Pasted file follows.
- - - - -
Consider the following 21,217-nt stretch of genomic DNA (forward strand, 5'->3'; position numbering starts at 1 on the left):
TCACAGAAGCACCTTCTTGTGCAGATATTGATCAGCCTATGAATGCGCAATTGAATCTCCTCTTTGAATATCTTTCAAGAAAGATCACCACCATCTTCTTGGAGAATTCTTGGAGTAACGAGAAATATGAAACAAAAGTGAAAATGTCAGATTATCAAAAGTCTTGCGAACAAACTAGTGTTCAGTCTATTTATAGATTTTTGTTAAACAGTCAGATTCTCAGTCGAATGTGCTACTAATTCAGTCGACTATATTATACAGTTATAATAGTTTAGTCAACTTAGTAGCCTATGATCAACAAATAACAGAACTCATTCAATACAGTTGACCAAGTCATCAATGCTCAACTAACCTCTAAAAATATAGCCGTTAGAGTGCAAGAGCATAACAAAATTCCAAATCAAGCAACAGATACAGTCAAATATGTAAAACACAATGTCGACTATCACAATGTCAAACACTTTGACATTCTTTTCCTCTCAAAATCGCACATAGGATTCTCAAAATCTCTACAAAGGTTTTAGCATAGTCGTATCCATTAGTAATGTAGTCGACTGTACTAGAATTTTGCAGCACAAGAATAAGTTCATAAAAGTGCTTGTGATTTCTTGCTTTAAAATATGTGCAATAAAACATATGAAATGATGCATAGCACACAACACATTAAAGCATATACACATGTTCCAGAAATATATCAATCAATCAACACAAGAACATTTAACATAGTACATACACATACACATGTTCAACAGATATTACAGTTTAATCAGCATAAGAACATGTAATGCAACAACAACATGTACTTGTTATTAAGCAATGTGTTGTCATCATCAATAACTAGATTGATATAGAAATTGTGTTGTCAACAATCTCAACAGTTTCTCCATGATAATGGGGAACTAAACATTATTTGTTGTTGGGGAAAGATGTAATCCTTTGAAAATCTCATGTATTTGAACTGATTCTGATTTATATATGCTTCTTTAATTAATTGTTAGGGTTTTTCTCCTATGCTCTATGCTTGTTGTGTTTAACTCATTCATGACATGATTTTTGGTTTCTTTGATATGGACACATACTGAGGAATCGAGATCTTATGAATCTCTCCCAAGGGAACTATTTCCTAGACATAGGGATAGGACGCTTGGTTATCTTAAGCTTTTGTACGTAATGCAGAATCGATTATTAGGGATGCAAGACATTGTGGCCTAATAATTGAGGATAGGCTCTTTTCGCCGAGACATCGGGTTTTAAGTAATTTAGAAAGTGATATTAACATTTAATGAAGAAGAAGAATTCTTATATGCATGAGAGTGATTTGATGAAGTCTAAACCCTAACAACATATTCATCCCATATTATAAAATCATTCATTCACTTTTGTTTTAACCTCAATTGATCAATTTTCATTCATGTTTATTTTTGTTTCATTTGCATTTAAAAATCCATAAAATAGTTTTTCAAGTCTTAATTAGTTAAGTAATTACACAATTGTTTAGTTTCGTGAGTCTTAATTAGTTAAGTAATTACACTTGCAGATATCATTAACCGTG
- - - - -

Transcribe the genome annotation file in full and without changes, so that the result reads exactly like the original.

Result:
Consider the following 21,217-nt stretch of genomic DNA (forward strand, 5'->3'; position numbering starts at 1 on the left):
TCACAGAAGCACCTTCTTGTGCAGATATTGATCAGCCTATGAATGCGCAATTGAATCTCCTCTTTGAATATCTTTCAAGAAAGATCACCACCATCTTCTTGGAGAATTCTTGGAGTAACGAGAAATATGAAACAAAAGTGAAAATGTCAGATTATCAAAAGTCTTGCGAACAAACTAGTGTTCAGTCTATTTATAGATTTTTGTTAAACAGTCAGATTCTCAGTCGAATGTGCTACTAATTCAGTCGACTATATTATACAGTTATAATAGTTTAGTCAACTTAGTAGCCTATGATCAACAAATAACAGAACTCATTCAATACAGTTGACCAAGTCATCAATGCTCAACTAACCTCTAAAAATATAGCCGTTAGAGTGCAAGAGCATAACAAAATTCCAAATCAAGCAACAGATACAGTCAAATATGTAAAACACAATGTCGACTATCACAATGTCAAACACTTTGACATTCTTTTCCTCTCAAAATCGCACATAGGATTCTCAAAATCTCTACAAAGGTTTTAGCATAGTCGTATCCATTAGTAATGTAGTCGACTGTACTAGAATTTTGCAGCACAAGAATAAGTTCATAAAAGTGCTTGTGATTTCTTGCTTTAAAATATGTGCAATAAAACATATGAAATGATGCATAGCACACAACACATTAAAGCATATACACATGTTCCAGAAATATATCAATCAATCAACACAAGAACATTTAACATAGTACATACACATACACATGTTCAACAGATATTACAGTTTAATCAGCATAAGAACATGTAATGCAACAACAACATGTACTTGTTATTAAGCAATGTGTTGTCATCATCAATAACTAGATTGATATAGAAATTGTGTTGTCAACAATCTCAACAGTTTCTCCATGATAATGGGGAACTAAACATTATTTGTTGTTGGGGAAAGATGTAATCCTTTGAAAATCTCATGTATTTGAACTGATTCTGATTTATATATGCTTCTTTAATTAATTGTTAGGGTTTTTCTCCTATGCTCTATGCTTGTTGTGTTTAACTCATTCATGACATGATTTTTGGTTTCTTTGATATGGACACATACTGAGGAATCGAGATCTTATGAATCTCTCCCAAGGGAACTATTTCCTAGACATAGGGATAGGACGCTTGGTTATCTTAAGCTTTTGTACGTAATGCAGAATCGATTATTAGGGATGCAAGACATTGTGGCCTAATAATTGAGGATAGGCTCTTTTCGCCGAGACATCGGGTTTTAAGTAATTTAGAAAGTGATATTAACATTTAATGAAGAAGAAGAATTCTTATATGCATGAGAGTGATTTGATGAAGTCTAAACCCTAACAACATATTCATCCCATATTATAAAATCATTCATTCACTTTTGTTTTAACCTCAATTGATCAATTTTCATTCATGTTTATTTTTGTTTCATTTGCATTTAAAAATCCATAAAATAGTTTTTCAAGTCTTAATTAGTTAAGTAATTACACAATTGTTTAGTTTCGTGAGTCTTAATTAGTTAAGTAATTACACTTGCAGATATCATTAACCGTG